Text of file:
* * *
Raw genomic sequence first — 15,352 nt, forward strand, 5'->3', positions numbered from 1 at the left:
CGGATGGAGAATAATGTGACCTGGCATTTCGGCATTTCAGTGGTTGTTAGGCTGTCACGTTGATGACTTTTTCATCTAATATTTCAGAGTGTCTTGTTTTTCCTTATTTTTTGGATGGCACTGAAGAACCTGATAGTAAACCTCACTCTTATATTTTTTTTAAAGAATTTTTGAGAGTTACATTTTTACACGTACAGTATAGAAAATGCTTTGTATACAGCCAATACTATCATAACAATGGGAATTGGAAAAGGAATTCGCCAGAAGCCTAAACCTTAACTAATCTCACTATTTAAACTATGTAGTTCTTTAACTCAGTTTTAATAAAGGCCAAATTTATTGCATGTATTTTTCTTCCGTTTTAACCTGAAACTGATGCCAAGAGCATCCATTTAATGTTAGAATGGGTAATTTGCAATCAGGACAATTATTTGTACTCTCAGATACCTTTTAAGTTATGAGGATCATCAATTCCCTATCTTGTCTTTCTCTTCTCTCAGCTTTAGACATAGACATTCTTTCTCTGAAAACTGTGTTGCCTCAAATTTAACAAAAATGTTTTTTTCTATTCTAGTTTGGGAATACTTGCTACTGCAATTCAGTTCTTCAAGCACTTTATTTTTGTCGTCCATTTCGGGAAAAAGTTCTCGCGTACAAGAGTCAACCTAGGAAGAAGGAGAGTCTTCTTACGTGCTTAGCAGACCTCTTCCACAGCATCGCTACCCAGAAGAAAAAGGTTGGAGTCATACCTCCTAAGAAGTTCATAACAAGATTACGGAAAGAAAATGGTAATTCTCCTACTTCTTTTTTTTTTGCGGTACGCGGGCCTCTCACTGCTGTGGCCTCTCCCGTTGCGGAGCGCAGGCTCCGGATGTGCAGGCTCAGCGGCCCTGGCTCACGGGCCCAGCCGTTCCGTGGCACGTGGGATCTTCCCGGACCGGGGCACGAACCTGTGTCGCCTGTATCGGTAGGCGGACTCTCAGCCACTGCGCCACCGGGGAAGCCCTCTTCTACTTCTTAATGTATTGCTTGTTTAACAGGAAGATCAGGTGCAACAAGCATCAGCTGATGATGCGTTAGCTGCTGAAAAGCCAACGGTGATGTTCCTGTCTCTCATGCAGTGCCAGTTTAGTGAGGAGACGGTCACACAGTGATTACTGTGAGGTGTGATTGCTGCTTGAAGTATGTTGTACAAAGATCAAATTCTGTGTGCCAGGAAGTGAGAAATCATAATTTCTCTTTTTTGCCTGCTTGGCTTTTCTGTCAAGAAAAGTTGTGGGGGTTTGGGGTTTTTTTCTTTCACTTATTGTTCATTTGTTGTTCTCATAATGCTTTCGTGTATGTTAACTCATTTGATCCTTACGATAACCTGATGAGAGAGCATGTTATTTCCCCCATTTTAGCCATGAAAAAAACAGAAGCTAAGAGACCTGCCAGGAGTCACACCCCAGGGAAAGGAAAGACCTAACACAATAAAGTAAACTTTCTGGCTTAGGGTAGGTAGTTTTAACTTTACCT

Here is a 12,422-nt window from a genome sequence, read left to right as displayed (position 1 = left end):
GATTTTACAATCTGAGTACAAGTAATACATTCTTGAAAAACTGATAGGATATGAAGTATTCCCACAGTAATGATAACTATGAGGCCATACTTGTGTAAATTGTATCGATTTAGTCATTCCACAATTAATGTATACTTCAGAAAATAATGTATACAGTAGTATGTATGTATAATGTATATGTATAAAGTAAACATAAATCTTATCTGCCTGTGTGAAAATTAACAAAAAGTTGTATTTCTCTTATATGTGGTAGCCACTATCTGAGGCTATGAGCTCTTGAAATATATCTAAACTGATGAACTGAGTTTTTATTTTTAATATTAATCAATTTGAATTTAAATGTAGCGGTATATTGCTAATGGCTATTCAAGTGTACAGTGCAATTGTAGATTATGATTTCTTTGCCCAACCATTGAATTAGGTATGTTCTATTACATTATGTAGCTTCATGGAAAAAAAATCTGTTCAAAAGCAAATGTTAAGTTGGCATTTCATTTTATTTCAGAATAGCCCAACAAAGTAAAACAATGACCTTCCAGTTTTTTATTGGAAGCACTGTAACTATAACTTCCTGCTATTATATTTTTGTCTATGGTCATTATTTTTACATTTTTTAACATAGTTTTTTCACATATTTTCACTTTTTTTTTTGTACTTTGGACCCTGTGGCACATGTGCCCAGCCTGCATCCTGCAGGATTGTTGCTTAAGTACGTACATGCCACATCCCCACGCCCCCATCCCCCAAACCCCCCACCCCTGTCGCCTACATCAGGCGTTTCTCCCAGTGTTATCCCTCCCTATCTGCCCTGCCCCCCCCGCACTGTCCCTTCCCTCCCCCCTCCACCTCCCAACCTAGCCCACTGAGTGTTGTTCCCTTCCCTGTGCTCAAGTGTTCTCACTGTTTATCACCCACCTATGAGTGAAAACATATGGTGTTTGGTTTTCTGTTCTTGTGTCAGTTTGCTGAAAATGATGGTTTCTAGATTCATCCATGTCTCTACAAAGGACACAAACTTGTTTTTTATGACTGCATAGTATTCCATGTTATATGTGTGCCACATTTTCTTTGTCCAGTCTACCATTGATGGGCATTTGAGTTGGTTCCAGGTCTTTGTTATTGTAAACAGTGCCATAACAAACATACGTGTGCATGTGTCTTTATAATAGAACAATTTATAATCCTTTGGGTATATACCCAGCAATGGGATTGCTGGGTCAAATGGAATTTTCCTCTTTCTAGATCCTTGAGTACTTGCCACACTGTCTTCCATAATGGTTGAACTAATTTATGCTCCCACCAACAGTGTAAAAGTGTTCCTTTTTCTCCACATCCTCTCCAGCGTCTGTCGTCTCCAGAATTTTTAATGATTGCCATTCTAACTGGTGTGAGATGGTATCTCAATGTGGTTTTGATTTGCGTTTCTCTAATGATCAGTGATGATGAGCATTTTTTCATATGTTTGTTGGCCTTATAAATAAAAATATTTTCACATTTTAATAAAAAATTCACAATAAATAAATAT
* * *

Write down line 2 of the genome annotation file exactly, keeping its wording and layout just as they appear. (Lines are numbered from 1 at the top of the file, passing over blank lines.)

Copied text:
CGGATGGAGAATAATGTGACCTGGCATTTCGGCATTTCAGTGGTTGTTAGGCTGTCACGTTGATGACTTTTTCATCTAATATTTCAGAGTGTCTTGTTTTTCCTTATTTTTTGGATGGCACTGAAGAACCTGATAGTAAACCTCACTCTTATATTTTTTTTAAAGAATTTTTGAGAGTTACATTTTTACACGTACAGTATAGAAAATGCTTTGTATACAGCCAATACTATCATAACAATGGGAATTGGAAAAGGAATTCGCCAGAAGCCTAAACCTTAACTAATCTCACTATTTAAACTATGTAGTTCTTTAACTCAGTTTTAATAAAGGCCAAATTTATTGCATGTATTTTTCTTCCGTTTTAACCTGAAACTGATGCCAAGAGCATCCATTTAATGTTAGAATGGGTAATTTGCAATCAGGACAATTATTTGTACTCTCAGATACCTTTTAAGTTATGAGGATCATCAATTCCCTATCTTGTCTTTCTCTTCTCTCAGCTTTAGACATAGACATTCTTTCTCTGAAAACTGTGTTGCCTCAAATTTAACAAAAATGTTTTTTTCTATTCTAGTTTGGGAATACTTGCTACTGCAATTCAGTTCTTCAAGCACTTTATTTTTGTCGTCCATTTCGGGAAAAAGTTCTCGCGTACAAGAGTCAACCTAGGAAGAAGGAGAGTCTTCTTACGTGCTTAGCAGACCTCTTCCACAGCATCGCTACCCAGAAGAAAAAGGTTGGAGTCATACCTCCTAAGAAGTTCATAACAAGATTACGGAAAGAAAATGGTAATTCTCCTACTTCTTTTTTTTTTGCGGTACGCGGGCCTCTCACTGCTGTGGCCTCTCCCGTTGCGGAGCGCAGGCTCCGGATGTGCAGGCTCAGCGGCCCTGGCTCACGGGCCCAGCCGTTCCGTGGCACGTGGGATCTTCCCGGACCGGGGCACGAACCTGTGTCGCCTGTATCGGTAGGCGGACTCTCAGCCACTGCGCCACCGGGGAAGCCCTCTTCTACTTCTTAATGTATTGCTTGTTTAACAGGAAGATCAGGTGCAACAAGCATCAGCTGATGATGCGTTAGCTGCTGAAAAGCCAACGGTGATGTTCCTGTCTCTCATGCAGTGCCAGTTTAGTGAGGAGACGGTCACACAGTGATTACTGTGAGGTGTGATTGCTGCTTGAAGTATGTTGTACAAAGATCAAATTCTGTGTGCCAGGAAGTGAGAAATCATAATTTCTCTTTTTTGCCTGCTTGGCTTTTCTGTCAAGAAAAGTTGTGGGGGTTTGGGGTTTTTTTCTTTCACTTATTGTTCATTTGTTGTTCTCATAATGCTTTCGTGTATGTTAACTCATTTGATCCTTACGATAACCTGATGAGAGAGCATGTTATTTCCCCCATTTTAGCCATGAAAAAAACAGAAGCTAAGAGACCTGCCAGGAGTCACACCCCAGGGAAAGGAAAGACCTAACACAATAAAGTAAACTTTCTGGCTTAGGGTAGGTAGTTTTAACTTTACCT